As an old turkey fryer, it's a great recipe. However, your frying technique can lead to some problems. May I suggest that instead of just pouring oil in the fryer pot to 10-12 inches from the top as stated in the recipe, it might not be enough oil to cover the bird. Or, it could be too much oil and as the oil boils up with the insertion of the bird could cause overflow and fire. A better technique is to place the bird (giblets, etc removed) on the rack into the pot. Then, fill the pot with water until the bird is covered. Remove the bird and note the level of the water in the pot. Empty the pot, dry it out and when ready to fry following your recipe directions, fill the pot with oil up to the water level mark. Oil level will be sufficient to immerse the bird, yet not enough to cause overflow when boilup starts. Also, I did not note any caution statement about doing this out of doors, on level ground and away from any structures as flareups and fire from boilover are real possibilities.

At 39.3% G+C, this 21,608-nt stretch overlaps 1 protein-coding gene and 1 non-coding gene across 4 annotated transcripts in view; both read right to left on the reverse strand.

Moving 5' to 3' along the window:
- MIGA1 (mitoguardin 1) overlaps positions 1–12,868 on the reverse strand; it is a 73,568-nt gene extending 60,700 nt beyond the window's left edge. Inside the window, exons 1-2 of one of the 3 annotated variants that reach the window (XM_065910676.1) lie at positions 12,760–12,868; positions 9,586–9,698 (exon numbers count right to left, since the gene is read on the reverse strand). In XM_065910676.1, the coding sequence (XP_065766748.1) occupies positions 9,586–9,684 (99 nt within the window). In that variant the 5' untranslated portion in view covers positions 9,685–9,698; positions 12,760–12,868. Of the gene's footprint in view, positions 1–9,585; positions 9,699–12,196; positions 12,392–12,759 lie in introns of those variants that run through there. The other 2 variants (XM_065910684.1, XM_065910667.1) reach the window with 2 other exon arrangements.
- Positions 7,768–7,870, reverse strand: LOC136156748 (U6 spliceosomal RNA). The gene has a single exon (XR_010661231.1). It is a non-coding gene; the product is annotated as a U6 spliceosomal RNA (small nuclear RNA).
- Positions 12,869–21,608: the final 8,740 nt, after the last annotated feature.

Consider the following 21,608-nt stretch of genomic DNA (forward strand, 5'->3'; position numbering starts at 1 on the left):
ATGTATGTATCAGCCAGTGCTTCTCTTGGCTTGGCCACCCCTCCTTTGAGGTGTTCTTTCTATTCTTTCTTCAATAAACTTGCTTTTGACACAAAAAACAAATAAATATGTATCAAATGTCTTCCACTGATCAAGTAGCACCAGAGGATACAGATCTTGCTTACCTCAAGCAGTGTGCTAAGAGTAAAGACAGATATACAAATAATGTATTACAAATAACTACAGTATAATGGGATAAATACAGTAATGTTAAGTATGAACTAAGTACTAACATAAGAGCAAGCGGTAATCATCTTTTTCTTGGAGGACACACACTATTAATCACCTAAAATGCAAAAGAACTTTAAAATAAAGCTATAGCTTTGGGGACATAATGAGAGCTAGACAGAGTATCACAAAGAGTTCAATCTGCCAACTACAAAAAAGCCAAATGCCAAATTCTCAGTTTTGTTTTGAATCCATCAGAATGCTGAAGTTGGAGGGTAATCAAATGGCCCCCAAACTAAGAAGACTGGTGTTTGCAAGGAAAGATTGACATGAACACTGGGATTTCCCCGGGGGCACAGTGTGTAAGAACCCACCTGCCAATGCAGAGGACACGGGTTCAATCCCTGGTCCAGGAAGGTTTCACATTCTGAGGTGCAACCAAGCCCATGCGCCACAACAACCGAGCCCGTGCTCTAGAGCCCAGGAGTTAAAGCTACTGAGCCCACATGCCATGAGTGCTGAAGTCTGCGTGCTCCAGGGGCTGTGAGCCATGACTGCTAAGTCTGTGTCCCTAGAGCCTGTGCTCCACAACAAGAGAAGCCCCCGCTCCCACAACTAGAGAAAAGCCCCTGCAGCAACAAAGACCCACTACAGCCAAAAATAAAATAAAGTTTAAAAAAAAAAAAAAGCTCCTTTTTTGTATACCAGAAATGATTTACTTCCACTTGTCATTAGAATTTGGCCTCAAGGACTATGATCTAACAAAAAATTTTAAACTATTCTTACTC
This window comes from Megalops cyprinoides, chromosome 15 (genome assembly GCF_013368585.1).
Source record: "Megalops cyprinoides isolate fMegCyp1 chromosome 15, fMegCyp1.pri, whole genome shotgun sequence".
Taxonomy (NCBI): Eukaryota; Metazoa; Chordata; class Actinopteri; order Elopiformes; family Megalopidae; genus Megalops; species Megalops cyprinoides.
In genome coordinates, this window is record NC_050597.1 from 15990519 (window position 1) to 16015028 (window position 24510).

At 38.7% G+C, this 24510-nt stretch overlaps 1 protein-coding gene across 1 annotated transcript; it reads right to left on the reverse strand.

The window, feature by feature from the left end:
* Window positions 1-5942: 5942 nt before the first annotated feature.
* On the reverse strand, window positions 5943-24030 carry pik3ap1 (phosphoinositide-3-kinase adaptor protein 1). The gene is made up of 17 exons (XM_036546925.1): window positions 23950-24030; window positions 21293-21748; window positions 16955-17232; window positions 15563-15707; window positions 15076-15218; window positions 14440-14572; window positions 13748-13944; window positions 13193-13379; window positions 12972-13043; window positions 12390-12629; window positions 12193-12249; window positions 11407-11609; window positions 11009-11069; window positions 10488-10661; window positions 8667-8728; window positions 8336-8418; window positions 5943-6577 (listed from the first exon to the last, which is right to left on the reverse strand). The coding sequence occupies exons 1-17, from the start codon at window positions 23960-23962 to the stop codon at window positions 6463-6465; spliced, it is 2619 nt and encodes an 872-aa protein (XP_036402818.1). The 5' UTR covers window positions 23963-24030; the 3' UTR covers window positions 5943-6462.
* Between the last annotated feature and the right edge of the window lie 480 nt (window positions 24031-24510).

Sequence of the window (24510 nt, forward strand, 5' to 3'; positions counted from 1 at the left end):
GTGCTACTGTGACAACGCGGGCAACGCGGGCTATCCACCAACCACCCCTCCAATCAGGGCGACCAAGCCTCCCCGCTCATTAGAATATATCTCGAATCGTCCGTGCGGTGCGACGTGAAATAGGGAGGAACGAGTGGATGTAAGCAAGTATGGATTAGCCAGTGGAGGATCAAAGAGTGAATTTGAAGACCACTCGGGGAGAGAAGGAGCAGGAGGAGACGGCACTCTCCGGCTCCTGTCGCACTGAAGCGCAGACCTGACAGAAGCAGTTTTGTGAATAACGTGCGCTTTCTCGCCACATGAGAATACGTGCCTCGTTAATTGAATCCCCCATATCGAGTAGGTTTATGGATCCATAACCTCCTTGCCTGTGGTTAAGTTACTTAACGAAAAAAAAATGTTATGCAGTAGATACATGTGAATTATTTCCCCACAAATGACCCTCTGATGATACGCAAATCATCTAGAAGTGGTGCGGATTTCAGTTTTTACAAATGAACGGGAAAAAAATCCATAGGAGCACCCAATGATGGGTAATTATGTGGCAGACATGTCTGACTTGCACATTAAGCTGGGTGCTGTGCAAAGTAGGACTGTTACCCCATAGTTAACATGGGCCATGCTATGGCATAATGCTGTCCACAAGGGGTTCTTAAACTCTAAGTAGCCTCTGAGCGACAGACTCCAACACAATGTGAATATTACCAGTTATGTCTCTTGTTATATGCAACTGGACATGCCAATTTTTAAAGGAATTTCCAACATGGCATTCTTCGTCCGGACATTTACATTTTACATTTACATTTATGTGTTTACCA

Creole Deep-Fried Turkey
Photo: Iain Bagwell; Styling: Lydia Degaris Pursell
Yield: Makes 8 servings
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Total: 2 Hours, 10 Minutes
- Peanut oil (about 3 gal.)
- 1 (12- to 14-lb.) whole fresh turkey*
- 4 tablespoons Creole seasoning
- 1. Pour oil into a deep propane turkey fryer 10 to 12 inches from top; heat to 350° over a medium-low flame according to manufacturer's instructions (about 45 minutes).
- 2. Meanwhile, remove giblets and neck from turkey, and rinse turkey with cold water. Drain cavity well; pat dry. Loosen and lift skin from turkey with fingers, without totally detaching skin; spread 1 Tbsp. Creole seasoning under skin. Carefully replace skin. Sprinkle 1 Tbsp. Creole seasoning inside cavity; rub into cavity. Sprinkle outside of turkey with remaining 2 Tbsp. Creole seasoning; rub into skin. Let turkey stand at room temperature 30 minutes.
- 3. Place turkey on fryer rod. Carefully lower turkey into hot oil with rod attachment.
- 4. Fry 35 to 45 minutes or until a meat thermometer inserted in thickest portion of thigh registers 165° (about 3 minutes per pound plus an additional 5 minutes. Keep oil temperature between 300° and 325°). Remove turkey from oil; drain and let stand 30 minutes before slicing.
- *Frozen whole turkey, thawed, may be substituted.
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